1 tn The optative here is again expressed with the verbal clause, “who will give [that] I knew….”
2 tn The form in Hebrew is וְאֶמְצָאֵהוּ (vÿ’emtsa’ehu), simply “and I will find him.” But in the optative clause this verb is subordinated to the preceding verb: “O that I knew where [and] I might find him.” It is not unusual to have the perfect verb followed by the imperfect in such coordinate clauses (see GKC 386 §120.e). This could also be translated making the second verb a complementary infinitive: “knew how to find him.”
sn H. H. Rowley (Job [NCBC], 159) quotes Strahan without reference: “It is the chief distinction between Job and his friends that he desires to meet God and they do not.”
3 tn This verb also depends on מִי־יִתֵּן (mi-yitten, “who will give”) of the first part, forming an additional clause in the wish formula.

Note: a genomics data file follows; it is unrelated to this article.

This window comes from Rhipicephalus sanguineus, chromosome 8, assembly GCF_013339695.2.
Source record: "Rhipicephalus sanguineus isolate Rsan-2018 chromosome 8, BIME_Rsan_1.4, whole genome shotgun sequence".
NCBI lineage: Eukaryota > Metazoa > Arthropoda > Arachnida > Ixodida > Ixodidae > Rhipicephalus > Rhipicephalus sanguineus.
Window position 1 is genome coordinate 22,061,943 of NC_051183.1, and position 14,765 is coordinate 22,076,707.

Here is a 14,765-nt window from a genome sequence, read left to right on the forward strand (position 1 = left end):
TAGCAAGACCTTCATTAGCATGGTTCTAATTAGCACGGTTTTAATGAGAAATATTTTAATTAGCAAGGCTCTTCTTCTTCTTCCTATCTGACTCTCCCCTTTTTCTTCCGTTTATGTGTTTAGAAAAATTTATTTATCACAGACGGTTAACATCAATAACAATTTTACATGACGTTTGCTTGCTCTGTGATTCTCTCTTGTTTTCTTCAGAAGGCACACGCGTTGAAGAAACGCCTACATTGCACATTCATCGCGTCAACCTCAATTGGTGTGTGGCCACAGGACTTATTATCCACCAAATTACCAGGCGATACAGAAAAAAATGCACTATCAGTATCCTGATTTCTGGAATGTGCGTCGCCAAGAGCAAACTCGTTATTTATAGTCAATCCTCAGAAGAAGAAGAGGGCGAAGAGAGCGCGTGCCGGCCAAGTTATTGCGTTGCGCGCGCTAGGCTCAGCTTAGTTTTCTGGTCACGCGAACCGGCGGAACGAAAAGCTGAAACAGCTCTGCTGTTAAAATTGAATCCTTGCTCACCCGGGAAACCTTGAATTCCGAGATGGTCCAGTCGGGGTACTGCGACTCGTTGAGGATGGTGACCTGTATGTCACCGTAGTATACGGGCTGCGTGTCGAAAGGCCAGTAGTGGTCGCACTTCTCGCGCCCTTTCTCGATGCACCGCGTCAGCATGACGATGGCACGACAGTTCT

4 tn Or “his place of judgment.” The word is from כּוּן (kun, “to prepare; to arrange”) in the Polel and the Hiphil conjugations. The noun refers to a prepared place, a throne, a seat, or a sanctuary. A. B. Davidson (Job, 169) and others take the word to mean “judgment seat” or “tribunal” in this context.
5 tn The word מִשְׁפָּט (mishpat) is normally “judgment; decision.” But in these contexts it refers to the legal case that Job will bring before God. With the verb עָרַךְ (’arakh, “to set in order; to lay out”) the whole image of drawing up a lawsuit is complete.